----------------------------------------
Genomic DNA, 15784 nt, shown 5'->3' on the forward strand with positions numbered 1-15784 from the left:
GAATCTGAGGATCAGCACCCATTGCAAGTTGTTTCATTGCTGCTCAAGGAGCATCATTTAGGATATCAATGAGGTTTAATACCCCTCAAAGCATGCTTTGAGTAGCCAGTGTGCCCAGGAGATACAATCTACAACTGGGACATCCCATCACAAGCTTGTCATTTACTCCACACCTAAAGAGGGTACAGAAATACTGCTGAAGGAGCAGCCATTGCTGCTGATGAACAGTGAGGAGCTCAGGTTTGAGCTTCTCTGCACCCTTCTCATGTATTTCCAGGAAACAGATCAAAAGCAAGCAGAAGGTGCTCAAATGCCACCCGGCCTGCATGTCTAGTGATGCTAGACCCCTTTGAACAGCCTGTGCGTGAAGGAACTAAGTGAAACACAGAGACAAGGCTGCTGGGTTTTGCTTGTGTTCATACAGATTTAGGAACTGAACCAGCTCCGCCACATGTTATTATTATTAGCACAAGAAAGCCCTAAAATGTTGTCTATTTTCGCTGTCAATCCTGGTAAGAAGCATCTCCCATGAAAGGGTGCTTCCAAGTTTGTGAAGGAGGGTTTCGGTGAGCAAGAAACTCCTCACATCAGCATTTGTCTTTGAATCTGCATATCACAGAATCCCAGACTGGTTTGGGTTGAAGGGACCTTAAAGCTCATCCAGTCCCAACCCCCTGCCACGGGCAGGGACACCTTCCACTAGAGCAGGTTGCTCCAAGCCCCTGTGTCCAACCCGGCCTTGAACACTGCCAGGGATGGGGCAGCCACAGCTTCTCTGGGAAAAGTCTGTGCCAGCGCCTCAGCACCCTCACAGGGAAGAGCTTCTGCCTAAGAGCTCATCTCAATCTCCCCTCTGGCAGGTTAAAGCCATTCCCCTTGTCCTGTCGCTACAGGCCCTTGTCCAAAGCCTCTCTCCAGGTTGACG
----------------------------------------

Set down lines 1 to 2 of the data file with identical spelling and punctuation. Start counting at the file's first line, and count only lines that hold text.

Genomic DNA, 15784 nt, shown 5'->3' on the forward strand with positions numbered 1-15784 from the left:
GAATCTGAGGATCAGCACCCATTGCAAGTTGTTTCATTGCTGCTCAAGGAGCATCATTTAGGATATCAATGAGGTTTAATACCCCTCAAAGCATGCTTTGAGTAGCCAGTGTGCCCAGGAGATACAATCTACAACTGGGACATCCCATCACAAGCTTGTCATTTACTCCACACCTAAAGAGGGTACAGAAATACTGCTGAAGGAGCAGCCATTGCTGCTGATGAACAGTGAGGAGCTCAGGTTTGAGCTTCTCTGCACCCTTCTCATGTATTTCCAGGAAACAGATCAAAAGCAAGCAGAAGGTGCTCAAATGCCACCCGGCCTGCATGTCTAGTGATGCTAGACCCCTTTGAACAGCCTGTGCGTGAAGGAACTAAGTGAAACACAGAGACAAGGCTGCTGGGTTTTGCTTGTGTTCATACAGATTTAGGAACTGAACCAGCTCCGCCACATGTTATTATTATTAGCACAAGAAAGCCCTAAAATGTTGTCTATTTTCGCTGTCAATCCTGGTAAGAAGCATCTCCCATGAAAGGGTGCTTCCAAGTTTGTGAAGGAGGGTTTCGGTGAGCAAGAAACTCCTCACATCAGCATTTGTCTTTGAATCTGCATATCACAGAATCCCAGACTGGTTTGGGTTGAAGGGACCTTAAAGCTCATCCAGTCCCAACCCCCTGCCACGGGCAGGGACACCTTCCACTAGAGCAGGTTGCTCCAAGCCCCTGTGTCCAACCCGGCCTTGAACACTGCCAGGGATGGGGCAGCCACAGCTTCTCTGGGAAAAGTCTGTGCCAGCGCCTCAGCACCCTCACAGGGAAGAGCTTCTGCCTAAGAGCTCATCTCAATCTCCCCTCTGGCAGGTTAAAGCCATTCCCCTTGTCCTGTCGCTACAGGCCCTTGTCCAAAGCCTCTCTCCAGGTTGACG